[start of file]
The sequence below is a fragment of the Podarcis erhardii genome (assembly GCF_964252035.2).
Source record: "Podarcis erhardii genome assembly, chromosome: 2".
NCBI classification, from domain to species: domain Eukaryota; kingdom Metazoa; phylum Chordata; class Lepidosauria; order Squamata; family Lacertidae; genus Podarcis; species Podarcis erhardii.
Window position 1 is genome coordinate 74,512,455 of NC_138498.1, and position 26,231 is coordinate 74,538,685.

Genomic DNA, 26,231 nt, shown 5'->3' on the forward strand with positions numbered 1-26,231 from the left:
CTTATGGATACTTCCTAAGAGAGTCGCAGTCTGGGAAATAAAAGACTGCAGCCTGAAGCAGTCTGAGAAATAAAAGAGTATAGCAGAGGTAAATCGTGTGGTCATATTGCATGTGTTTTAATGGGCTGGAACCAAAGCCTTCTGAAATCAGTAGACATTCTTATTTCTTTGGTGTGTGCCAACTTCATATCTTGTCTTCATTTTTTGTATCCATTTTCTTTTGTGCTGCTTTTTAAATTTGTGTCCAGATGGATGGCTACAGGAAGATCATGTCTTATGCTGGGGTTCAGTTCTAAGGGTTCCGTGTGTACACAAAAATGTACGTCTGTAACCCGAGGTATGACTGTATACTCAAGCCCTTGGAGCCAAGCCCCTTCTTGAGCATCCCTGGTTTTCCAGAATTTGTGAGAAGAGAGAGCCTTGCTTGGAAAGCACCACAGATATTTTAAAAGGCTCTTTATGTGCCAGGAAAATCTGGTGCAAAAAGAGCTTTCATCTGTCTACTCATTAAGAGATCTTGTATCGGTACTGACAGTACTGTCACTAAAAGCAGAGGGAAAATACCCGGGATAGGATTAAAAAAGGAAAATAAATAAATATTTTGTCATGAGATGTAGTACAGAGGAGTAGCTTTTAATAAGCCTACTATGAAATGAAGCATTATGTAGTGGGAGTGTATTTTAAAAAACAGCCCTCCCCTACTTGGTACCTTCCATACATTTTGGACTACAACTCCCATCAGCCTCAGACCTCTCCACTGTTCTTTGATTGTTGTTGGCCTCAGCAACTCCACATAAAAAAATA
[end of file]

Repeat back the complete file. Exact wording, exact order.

The sequence below is a fragment of the Podarcis erhardii genome (assembly GCF_964252035.2).
Source record: "Podarcis erhardii genome assembly, chromosome: 2".
NCBI classification, from domain to species: domain Eukaryota; kingdom Metazoa; phylum Chordata; class Lepidosauria; order Squamata; family Lacertidae; genus Podarcis; species Podarcis erhardii.
Window position 1 is genome coordinate 74,512,455 of NC_138498.1, and position 26,231 is coordinate 74,538,685.

Genomic DNA, 26,231 nt, shown 5'->3' on the forward strand with positions numbered 1-26,231 from the left:
CTTATGGATACTTCCTAAGAGAGTCGCAGTCTGGGAAATAAAAGACTGCAGCCTGAAGCAGTCTGAGAAATAAAAGAGTATAGCAGAGGTAAATCGTGTGGTCATATTGCATGTGTTTTAATGGGCTGGAACCAAAGCCTTCTGAAATCAGTAGACATTCTTATTTCTTTGGTGTGTGCCAACTTCATATCTTGTCTTCATTTTTTGTATCCATTTTCTTTTGTGCTGCTTTTTAAATTTGTGTCCAGATGGATGGCTACAGGAAGATCATGTCTTATGCTGGGGTTCAGTTCTAAGGGTTCCGTGTGTACACAAAAATGTACGTCTGTAACCCGAGGTATGACTGTATACTCAAGCCCTTGGAGCCAAGCCCCTTCTTGAGCATCCCTGGTTTTCCAGAATTTGTGAGAAGAGAGAGCCTTGCTTGGAAAGCACCACAGATATTTTAAAAGGCTCTTTATGTGCCAGGAAAATCTGGTGCAAAAAGAGCTTTCATCTGTCTACTCATTAAGAGATCTTGTATCGGTACTGACAGTACTGTCACTAAAAGCAGAGGGAAAATACCCGGGATAGGATTAAAAAAGGAAAATAAATAAATATTTTGTCATGAGATGTAGTACAGAGGAGTAGCTTTTAATAAGCCTACTATGAAATGAAGCATTATGTAGTGGGAGTGTATTTTAAAAAACAGCCCTCCCCTACTTGGTACCTTCCATACATTTTGGACTACAACTCCCATCAGCCTCAGACCTCTCCACTGTTCTTTGATTGTTGTTGGCCTCAGCAACTCCACATAAAAAAATA